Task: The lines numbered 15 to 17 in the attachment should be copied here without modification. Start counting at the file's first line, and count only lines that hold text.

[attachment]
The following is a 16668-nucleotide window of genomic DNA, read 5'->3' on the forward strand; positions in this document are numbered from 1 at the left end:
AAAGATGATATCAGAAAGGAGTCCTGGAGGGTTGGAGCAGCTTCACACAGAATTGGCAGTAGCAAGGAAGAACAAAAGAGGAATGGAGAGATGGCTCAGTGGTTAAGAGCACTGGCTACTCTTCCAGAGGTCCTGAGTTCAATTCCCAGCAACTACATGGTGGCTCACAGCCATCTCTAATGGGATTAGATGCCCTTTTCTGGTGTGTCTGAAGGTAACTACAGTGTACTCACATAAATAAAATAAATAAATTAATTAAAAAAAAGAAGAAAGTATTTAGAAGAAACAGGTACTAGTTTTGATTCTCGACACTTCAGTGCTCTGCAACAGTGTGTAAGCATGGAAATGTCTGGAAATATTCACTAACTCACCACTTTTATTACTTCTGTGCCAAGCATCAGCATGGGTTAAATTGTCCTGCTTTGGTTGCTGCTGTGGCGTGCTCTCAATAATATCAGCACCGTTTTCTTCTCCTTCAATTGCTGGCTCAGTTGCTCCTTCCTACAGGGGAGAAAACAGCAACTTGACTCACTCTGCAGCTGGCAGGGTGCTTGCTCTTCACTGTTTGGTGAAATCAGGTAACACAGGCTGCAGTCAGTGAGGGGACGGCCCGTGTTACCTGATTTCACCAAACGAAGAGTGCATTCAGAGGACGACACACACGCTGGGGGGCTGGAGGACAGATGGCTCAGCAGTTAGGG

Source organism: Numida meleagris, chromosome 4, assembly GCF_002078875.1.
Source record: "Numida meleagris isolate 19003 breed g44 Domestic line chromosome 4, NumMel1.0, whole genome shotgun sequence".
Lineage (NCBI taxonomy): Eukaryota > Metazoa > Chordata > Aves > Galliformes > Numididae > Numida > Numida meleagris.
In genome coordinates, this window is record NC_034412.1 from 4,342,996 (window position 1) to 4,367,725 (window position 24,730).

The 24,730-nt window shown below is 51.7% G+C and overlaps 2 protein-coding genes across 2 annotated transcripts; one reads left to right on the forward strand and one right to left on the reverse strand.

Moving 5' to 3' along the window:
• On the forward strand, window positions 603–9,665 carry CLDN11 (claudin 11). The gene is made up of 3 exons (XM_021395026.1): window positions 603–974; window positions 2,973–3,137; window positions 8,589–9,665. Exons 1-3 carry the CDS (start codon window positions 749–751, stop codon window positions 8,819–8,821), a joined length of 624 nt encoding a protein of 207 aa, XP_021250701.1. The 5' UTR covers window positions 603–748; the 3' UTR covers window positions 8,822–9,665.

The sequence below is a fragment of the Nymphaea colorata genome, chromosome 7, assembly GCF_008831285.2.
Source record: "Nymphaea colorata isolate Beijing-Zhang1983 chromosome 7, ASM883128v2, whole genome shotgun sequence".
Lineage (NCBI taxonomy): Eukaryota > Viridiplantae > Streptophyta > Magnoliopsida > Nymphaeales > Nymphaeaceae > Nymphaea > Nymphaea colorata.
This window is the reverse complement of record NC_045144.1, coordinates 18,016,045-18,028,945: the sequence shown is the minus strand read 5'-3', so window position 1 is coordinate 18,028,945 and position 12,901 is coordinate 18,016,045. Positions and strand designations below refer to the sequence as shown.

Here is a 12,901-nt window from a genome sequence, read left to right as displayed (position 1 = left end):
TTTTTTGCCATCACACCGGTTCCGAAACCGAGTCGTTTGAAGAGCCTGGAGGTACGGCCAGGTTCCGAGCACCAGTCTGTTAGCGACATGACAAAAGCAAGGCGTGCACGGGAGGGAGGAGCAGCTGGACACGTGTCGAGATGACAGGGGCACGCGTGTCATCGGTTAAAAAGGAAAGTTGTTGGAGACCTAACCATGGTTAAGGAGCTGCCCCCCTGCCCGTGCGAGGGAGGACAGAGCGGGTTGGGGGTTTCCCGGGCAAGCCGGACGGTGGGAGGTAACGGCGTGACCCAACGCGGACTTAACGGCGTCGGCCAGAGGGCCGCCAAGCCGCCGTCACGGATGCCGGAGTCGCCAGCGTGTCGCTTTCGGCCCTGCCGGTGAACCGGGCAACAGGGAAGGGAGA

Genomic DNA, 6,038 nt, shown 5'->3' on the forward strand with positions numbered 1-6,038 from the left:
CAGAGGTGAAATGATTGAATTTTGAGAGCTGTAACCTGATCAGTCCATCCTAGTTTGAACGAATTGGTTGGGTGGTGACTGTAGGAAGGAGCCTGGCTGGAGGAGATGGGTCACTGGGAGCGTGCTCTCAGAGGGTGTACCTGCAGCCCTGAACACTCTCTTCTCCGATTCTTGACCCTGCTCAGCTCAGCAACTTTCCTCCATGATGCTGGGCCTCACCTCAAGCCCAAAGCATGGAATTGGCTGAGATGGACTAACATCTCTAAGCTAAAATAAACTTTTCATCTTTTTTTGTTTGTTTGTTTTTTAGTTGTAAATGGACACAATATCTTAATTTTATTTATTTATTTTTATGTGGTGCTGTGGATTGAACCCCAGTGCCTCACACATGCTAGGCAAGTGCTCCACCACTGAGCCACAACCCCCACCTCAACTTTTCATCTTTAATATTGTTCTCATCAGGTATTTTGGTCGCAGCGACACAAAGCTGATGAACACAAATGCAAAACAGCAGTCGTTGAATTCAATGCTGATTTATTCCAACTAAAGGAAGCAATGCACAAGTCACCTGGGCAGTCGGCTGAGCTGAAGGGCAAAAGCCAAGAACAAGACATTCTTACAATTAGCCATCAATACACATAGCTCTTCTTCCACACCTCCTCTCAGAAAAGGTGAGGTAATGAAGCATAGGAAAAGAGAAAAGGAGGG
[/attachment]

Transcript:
TTTTTTGCCATCACACCGGTTCCGAAACCGAGTCGTTTGAAGAGCCTGGAGGTACGGCCAGGTTCCGAGCACCAGTCTGTTAGCGACATGACAAAAGCAAGGCGTGCACGGGAGGGAGGAGCAGCTGGACACGTGTCGAGATGACAGGGGCACGCGTGTCATCGGTTAAAAAGGAAAGTTGTTGGAGACCTAACCATGGTTAAGGAGCTGCCCCCCTGCCCGTGCGAGGGAGGACAGAGCGGGTTGGGGGTTTCCCGGGCAAGCCGGACGGTGGGAGGTAACGGCGTGACCCAACGCGGACTTAACGGCGTCGGCCAGAGGGCCGCCAAGCCGCCGTCACGGATGCCGGAGTCGCCAGCGTGTCGCTTTCGGCCCTGCCGGTGAACCGGGCAACAGGGAAGGGAGA

Genomic DNA, 6,038 nt, shown 5'->3' on the forward strand with positions numbered 1-6,038 from the left:
CAGAGGTGAAATGATTGAATTTTGAGAGCTGTAACCTGATCAGTCCATCCTAGTTTGAACGAATTGGTTGGGTGGTGACTGTAGGAAGGAGCCTGGCTGGAGGAGATGGGTCACTGGGAGCGTGCTCTCAGAGGGTGTACCTGCAGCCCTGAACACTCTCTTCTCCGATTCTTGACCCTGCTCAGCTCAGCAACTTTCCTCCATGATGCTGGGCCTCACCTCAAGCCCAAAGCATGGAATTGGCTGAGATGGACTAACATCTCTAAGCTAAAATAAACTTTTCATCTTTTTTTGTTTGTTTGTTTTTTAGTTGTAAATGGACACAATATCTTAATTTTATTTATTTATTTTTATGTGGTGCTGTGGATTGAACCCCAGTGCCTCACACATGCTAGGCAAGTGCTCCACCACTGAGCCACAACCCCCACCTCAACTTTTCATCTTTAATATTGTTCTCATCAGGTATTTTGGTCGCAGCGACACAAAGCTGATGAACACAAATGCAAAACAGCAGTCGTTGAATTCAATGCTGATTTATTCCAACTAAAGGAAGCAATGCACAAGTCACCTGGGCAGTCGGCTGAGCTGAAGGGCAAAAGCCAAGAACAAGACATTCTTACAATTAGCCATCAATACACATAGCTCTTCTTCCACACCTCCTCTCAGAAAAGGTGAGGTAATGAAGCATAGGAAAAGAGAAAAGGAGGG